Big Legal Mess

Näytetään kaikki 8 tulosta

  • Finley Robert - Age Don’t Mean A Thing (CD)

    18,00

    Major new soul voice Robert Finley makes his recorded debut at age of 62 on Fat Possum imprint Big Legal Mess. Already, the New York Times has called the 62 year old north Louisianan singer ”more than convincing… venerable but vigorous” and he has performed at NYC’s prestigious GlobalFest and at the King Biscuit Festival.

    Produced by Bruce Watson and Jimbo Mathus, the album traverses the classic Booker T & The MGs-esque Memphis groove of ’I Just Want To Tell You’, the tough soul blues of the title track, ’Snake In My Grass’ and ’Is It Possible To Love 2 People’, the romantic deep soul of ’Make It With You’, danceable funk on ’You Make Me Want To Dance’, the tremolo and organ-soaked heartache of ’It’s Too Late’. Finley proves himself a powerful songwriter, penning seven of the album’s nine tracks himself. Facing vision troubles after careers in the US Army and as a civilian carpenter, Finley decided to pursue music full-time with the assistance of the Music Maker Relief Foundation. Finley travelled north to Memphis to work with members of the Bo-Keys. Players include a who’s who of the Memphis soul scene, including drummer Howard Grimes (Al Green, Otis Clay, Syl Johnson, OV Wright), Marc Franklin (Bobby ’Blu’ Bland), Jimbo Mathus (Elvis Costello), Al Gamble (St. Paul & The Broken Bones, The Hold Steady, Alex Chilton), Kirk Smothers (Jim Lauderdale, Buddy Guy), Reba Russell (U2, BB King), Harold Thomas (James Carr), Daunielle Hill (Solomon Burke).

    Quick View
  • Finley Robert - Age Don’t Mean A Thing (LP)

    25,00

    Major new soul voice Robert Finley makes his recorded debut at age of 62 on Fat Possum imprint Big Legal Mess. Already, the New York Times has called the 62 year old north Louisianan singer ”more than convincing… venerable but vigorous” and he has performed at NYC’s prestigious GlobalFest and at the King Biscuit Festival.

    Produced by Bruce Watson and Jimbo Mathus, the album traverses the classic Booker T & The MGs-esque Memphis groove of ’I Just Want To Tell You’, the tough soul blues of the title track, ’Snake In My Grass’ and ’Is It Possible To Love 2 People’, the romantic deep soul of ’Make It With You’, danceable funk on ’You Make Me Want To Dance’, the tremolo and organ-soaked heartache of ’It’s Too Late’. Finley proves himself a powerful songwriter, penning seven of the album’s nine tracks himself. Facing vision troubles after careers in the US Army and as a civilian carpenter, Finley decided to pursue music full-time with the assistance of the Music Maker Relief Foundation. Finley travelled north to Memphis to work with members of the Bo-Keys. Players include a who’s who of the Memphis soul scene, including drummer Howard Grimes (Al Green, Otis Clay, Syl Johnson, OV Wright), Marc Franklin (Bobby ’Blu’ Bland), Jimbo Mathus (Elvis Costello), Al Gamble (St. Paul & The Broken Bones, The Hold Steady, Alex Chilton), Kirk Smothers (Jim Lauderdale, Buddy Guy), Reba Russell (U2, BB King), Harold Thomas (James Carr), Daunielle Hill (Solomon Burke).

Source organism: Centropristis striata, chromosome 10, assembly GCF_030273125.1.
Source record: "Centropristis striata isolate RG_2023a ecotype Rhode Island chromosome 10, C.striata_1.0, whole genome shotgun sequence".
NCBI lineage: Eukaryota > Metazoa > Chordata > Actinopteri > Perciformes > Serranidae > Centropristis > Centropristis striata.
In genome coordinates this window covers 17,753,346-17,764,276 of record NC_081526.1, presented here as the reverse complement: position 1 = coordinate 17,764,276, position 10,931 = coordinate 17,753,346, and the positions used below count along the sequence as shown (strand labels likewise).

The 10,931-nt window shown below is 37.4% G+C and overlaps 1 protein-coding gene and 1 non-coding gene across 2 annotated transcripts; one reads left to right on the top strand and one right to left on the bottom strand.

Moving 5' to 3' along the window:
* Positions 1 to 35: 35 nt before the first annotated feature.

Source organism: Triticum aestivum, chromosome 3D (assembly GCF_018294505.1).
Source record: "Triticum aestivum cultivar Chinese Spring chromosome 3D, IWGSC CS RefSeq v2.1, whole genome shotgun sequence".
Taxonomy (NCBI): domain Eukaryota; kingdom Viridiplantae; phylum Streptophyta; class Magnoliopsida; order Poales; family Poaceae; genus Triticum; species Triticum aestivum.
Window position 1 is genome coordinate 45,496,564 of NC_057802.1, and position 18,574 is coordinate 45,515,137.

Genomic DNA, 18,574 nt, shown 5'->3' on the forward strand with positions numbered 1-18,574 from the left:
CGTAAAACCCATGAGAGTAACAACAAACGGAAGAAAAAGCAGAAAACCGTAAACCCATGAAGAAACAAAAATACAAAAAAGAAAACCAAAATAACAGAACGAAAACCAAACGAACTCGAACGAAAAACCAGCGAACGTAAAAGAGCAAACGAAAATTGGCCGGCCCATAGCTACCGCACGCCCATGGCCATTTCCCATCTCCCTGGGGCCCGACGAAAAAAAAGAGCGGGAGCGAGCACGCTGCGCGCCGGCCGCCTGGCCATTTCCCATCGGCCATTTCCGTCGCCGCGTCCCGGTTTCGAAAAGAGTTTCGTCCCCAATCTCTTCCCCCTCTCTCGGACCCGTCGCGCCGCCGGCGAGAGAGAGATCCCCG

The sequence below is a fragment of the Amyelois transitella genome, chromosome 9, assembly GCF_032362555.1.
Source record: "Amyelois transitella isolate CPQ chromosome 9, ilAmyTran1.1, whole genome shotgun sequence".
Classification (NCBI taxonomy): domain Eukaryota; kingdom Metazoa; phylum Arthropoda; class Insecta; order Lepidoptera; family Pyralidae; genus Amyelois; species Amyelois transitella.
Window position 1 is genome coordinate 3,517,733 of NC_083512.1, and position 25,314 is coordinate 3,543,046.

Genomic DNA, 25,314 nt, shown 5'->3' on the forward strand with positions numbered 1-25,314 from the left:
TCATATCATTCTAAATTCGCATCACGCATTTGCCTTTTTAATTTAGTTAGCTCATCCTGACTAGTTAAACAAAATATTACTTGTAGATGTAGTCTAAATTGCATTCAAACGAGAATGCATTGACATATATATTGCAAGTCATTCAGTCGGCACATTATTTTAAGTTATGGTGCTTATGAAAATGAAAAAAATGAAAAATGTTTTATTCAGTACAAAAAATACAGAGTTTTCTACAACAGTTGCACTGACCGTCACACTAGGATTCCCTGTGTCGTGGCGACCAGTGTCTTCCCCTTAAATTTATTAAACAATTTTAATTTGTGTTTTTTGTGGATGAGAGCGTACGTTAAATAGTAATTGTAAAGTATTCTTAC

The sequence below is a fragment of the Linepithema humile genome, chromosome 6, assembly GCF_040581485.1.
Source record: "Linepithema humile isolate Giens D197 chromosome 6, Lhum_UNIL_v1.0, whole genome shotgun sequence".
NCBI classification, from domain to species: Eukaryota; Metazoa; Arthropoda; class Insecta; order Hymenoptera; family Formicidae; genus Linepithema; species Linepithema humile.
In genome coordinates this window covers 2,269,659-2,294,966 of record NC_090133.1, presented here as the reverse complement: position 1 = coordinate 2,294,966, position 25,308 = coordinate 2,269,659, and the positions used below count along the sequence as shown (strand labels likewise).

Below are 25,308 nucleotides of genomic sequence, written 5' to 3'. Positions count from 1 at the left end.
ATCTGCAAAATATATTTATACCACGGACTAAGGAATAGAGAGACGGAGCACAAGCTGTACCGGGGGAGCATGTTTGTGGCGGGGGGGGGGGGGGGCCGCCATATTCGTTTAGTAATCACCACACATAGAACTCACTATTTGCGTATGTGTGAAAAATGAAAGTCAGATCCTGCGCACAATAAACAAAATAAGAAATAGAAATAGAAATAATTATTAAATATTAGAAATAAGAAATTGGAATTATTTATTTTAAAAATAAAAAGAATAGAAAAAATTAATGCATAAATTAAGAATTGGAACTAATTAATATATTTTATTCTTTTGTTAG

Quick View
  • Wilkes J.D. - Fire Dream (CD)

    18,00

    12/04/2017 Press release:

    MEMPHIS, Tenn. — A sense of place has long permeated the music of J.D. Wilkes. He’s a native of Paducah, Kentucky, a city located at the confluence of various rivers and cultures — an area where musical variety is in the air and in the blood memory of its people.

    “Of course, there’s bluegrass and hillbilly songs, but also blues, jazz, old time fiddle music, jug band music, even swamp rock,” says Wilkes. “It’s a great intersection there. I think I epitomize that in the way that I write and perform.”

    Wilkes’ solo debut, Fire Dream, represents the apotheoses of that vision: a hillbilly-gypsy epic, it’s an album of art damaged cabaret music, leavened by Latin rhythms and high lonesome hollers. Call it boho bluegrass — maybe what Tom Waits would sound like if he were a Kentucky Colonel (a title that Wilkes happens to hold).

    The album is due out on Big Legal Mess on (February TK), 2018.

    Proving a compelling firebrand of American roots music during his two decades leading experimental rockabilly group Legendary Shack Shakers, Wilkes has a resume and passions that extend far and wide. A visual artist, filmmaker and author, he’s served as a session player for Merle Haggard, helped soundtrack HBO’s True Blood, penned a pair of books (The Vine That Ate the South and Barn Dances and Jamborees Across Kentucky) and worked as an ethnomusicologist without portfolio, documenting the dying hillbilly culture of Kentucky.